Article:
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Perryville Report from US Sanitary Commission:
Dr. A. N. Read -Inspector, U.S. Sanitary Commission

The United States Sanitary Commission was a civilian relief organization that improved the hygienic standards of Union camps and helped wounded soldiers. After the Battle of Perryville, Dr. A. N. Read of the Commission took supplies to Perryville in order to alleviate the suffering of the sick and injured. The Sanitary Commission was of great help to the wounded and sick in Perryville, Danville, and Harrodsburg. The Commission eventually sent more than ten tons of supplies to Perryville, which had been stripped of food and forage by the contending armies. As the Union army was woefully unprepared for the aftermath of the battle, the Sanitary Commission played a major role in feeding the troops and nursing many soldiers back to health. The following is an excerpt from Read's Perryville report.

Immediately on the reception of the news of the late battle, I took such measures as were in my power for the performance of our duty in the relief of the wounded . . . I obtained at once three Government wagons, and the promise of 21 ambulances, to be ready the day following. The wagons were loaded with stores from the Louisville [Sanitary] Commission, and started the same evening for Perryville . . ..
We found the first hospital for the wounded at [Mackville]. This was a tavern, with sixteen rooms, containing 150 wounded and 30 sick, mostly from a Wisconsin regiment. Twenty-five were on cots; some on straw; the others on the floor, with blankets.

The surgeon in charge-P. P. White of the 101st Indiana-had authority to purchase all things necessary. Flour was very scarce; cornmeal, beef, mutton, and chickens, plenty. There was no coffee, tea, or sugar, to be had. The cooking was all done at a fireplace, with two camp kettles and a few stew pans. The ladies of the town, however, were taking articles home and cooking them there, thus giving great assistance
From this place to Perryville, some ten miles, nearly every house was a hospital. At one log cabin we found 20 of the 10th Ohio, including the Major and two Captains. At another house were several of the 92nd Ohio; and the occupants were very poor, but doing all in their power for those in their charge. The mother of the family promised to continue to do so, but said, with tears in her eyes, she feared that she and her children must starve when the winter came. As at the other houses on this road, the sick had no regular medical attendance.
. . .We reached Perryville after dark . . .

On our arrival we learned that we were the first to bring relief where help was needed more than tongue can tell. Instead of 700, as first reported, at least 2,500 Union and rebel soldiers were at that time lying in great suffering and destitution about Perryville and Harrodsburg. In addition to these, many had already been removed, and we had met numbers of those whose wounds were less severe walking and begging their way to Louisville, 85 miles distant. To these we frequently gave help and comfort by sharing with them the slender stock of food and spirits we had taken with us.
There had been almost no preparation for the care of the wounded at Perryville, and as a consequence the suffering from want of help of all kinds, as well as proper accommodations, food, medicines, and hospital stores, was excessive . . . .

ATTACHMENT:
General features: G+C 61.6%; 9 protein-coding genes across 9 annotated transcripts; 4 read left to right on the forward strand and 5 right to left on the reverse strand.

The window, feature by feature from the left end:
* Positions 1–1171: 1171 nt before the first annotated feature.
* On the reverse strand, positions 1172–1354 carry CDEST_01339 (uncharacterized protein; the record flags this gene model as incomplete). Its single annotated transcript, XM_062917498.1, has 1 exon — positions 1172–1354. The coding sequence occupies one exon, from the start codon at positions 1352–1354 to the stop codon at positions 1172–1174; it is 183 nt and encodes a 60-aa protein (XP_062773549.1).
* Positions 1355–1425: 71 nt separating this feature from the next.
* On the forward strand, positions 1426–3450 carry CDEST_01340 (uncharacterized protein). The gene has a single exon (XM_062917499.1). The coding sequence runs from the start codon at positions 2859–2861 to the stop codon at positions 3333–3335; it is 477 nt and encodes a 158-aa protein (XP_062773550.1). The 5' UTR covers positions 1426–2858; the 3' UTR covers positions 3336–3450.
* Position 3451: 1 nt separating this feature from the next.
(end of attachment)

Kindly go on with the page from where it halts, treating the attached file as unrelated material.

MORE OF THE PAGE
There were, at this time, some 1,800 wounded in and about Perryville. They were all very dirty, few had straw or other bedding, some were without blankets, others had no shirts, and even now, five days after the battle, some were being brought in from temporary places of shelter whose wounds had not yet been dressed. Every house was a hospital, all crowded, with very little to eat. At the Seminary building there was some fresh mutton, and a large kettle in which soup was being made. I left at this house a box of bandages, comfortables, shirts and drawers, and a keg of good butter. Three days after, at this hospital, I found that the surgeons had improvised bedsteads, and had provided comfortable beds for all their patients from the stores of the Sanitary Commission leaving Dr. Goddard to superintend the further distribution of supplies, on the 12th I went with Mr. Thomasson to Danville. We here found the wants of the sick as urgent as those of the wounded at Perryville. The Court-House was literally packed; many had eaten nothing during the day, most of them nothing since morning . . . .

As there were many [of the sick] who were without shelter, I looked around to find some building where they might be carried, and, at last, have a roof over their heads. After some search, a carriage shop was found which would answer the purpose. This belonged to a Mr. J. W. Welch. At my solicitation he opened it, had the carriages removed, and placed it at my disposal. I then procured two loads of straw, which was spread upon the floor, and two hundred men were brought in and laid upon it
Returning to Perryville, I had the satisfaction of seeing the condition of the wounded considerably improved, thanks to the untiring executions of the surgeons in charge, and the stores we had placed at their disposal . . . They are still, however, far too crowded, and their condition, in many respects, is susceptible of improvement. At the Seminary Hospital, the best of the series, there were seventy-nine wounded . . . These were all badly wounded. . .

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